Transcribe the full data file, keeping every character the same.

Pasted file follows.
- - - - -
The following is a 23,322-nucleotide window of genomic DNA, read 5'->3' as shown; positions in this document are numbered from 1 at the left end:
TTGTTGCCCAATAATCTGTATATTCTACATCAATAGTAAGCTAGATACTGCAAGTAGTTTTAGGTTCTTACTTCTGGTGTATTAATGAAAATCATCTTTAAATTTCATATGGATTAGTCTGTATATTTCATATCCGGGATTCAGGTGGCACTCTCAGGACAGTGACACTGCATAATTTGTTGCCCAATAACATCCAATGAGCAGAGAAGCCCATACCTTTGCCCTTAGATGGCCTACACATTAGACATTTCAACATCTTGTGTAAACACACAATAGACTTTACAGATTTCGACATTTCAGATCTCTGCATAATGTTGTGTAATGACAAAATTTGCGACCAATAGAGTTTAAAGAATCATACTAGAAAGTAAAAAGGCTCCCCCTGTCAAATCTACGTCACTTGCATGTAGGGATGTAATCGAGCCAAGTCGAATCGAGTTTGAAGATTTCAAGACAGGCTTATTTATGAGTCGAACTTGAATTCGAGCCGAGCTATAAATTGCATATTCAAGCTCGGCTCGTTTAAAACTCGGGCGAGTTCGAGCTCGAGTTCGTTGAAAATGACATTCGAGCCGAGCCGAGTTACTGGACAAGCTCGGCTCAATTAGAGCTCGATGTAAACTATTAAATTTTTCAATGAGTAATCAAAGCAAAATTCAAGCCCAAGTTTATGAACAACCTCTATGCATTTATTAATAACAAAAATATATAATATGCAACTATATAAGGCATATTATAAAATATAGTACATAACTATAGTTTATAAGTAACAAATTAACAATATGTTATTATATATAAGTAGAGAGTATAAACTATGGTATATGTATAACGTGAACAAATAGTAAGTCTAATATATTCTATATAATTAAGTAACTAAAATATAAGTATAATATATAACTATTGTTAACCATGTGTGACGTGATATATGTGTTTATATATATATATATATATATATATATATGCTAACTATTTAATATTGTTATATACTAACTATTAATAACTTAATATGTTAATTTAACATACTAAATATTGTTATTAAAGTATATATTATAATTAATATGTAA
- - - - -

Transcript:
The following is a 23,322-nucleotide window of genomic DNA, read 5'->3' as shown; positions in this document are numbered from 1 at the left end:
TTGTTGCCCAATAATCTGTATATTCTACATCAATAGTAAGCTAGATACTGCAAGTAGTTTTAGGTTCTTACTTCTGGTGTATTAATGAAAATCATCTTTAAATTTCATATGGATTAGTCTGTATATTTCATATCCGGGATTCAGGTGGCACTCTCAGGACAGTGACACTGCATAATTTGTTGCCCAATAACATCCAATGAGCAGAGAAGCCCATACCTTTGCCCTTAGATGGCCTACACATTAGACATTTCAACATCTTGTGTAAACACACAATAGACTTTACAGATTTCGACATTTCAGATCTCTGCATAATGTTGTGTAATGACAAAATTTGCGACCAATAGAGTTTAAAGAATCATACTAGAAAGTAAAAAGGCTCCCCCTGTCAAATCTACGTCACTTGCATGTAGGGATGTAATCGAGCCAAGTCGAATCGAGTTTGAAGATTTCAAGACAGGCTTATTTATGAGTCGAACTTGAATTCGAGCCGAGCTATAAATTGCATATTCAAGCTCGGCTCGTTTAAAACTCGGGCGAGTTCGAGCTCGAGTTCGTTGAAAATGACATTCGAGCCGAGCCGAGTTACTGGACAAGCTCGGCTCAATTAGAGCTCGATGTAAACTATTAAATTTTTCAATGAGTAATCAAAGCAAAATTCAAGCCCAAGTTTATGAACAACCTCTATGCATTTATTAATAACAAAAATATATAATATGCAACTATATAAGGCATATTATAAAATATAGTACATAACTATAGTTTATAAGTAACAAATTAACAATATGTTATTATATATAAGTAGAGAGTATAAACTATGGTATATGTATAACGTGAACAAATAGTAAGTCTAATATATTCTATATAATTAAGTAACTAAAATATAAGTATAATATATAACTATTGTTAACCATGTGTGACGTGATATATGTGTTTATATATATATATATATATATATATATATGCTAACTATTTAATATTGTTATATACTAACTATTAATAACTTAATATGTTAATTTAACATACTAAATATTGTTATTAAAGTATATATTATAATTAATATGTAA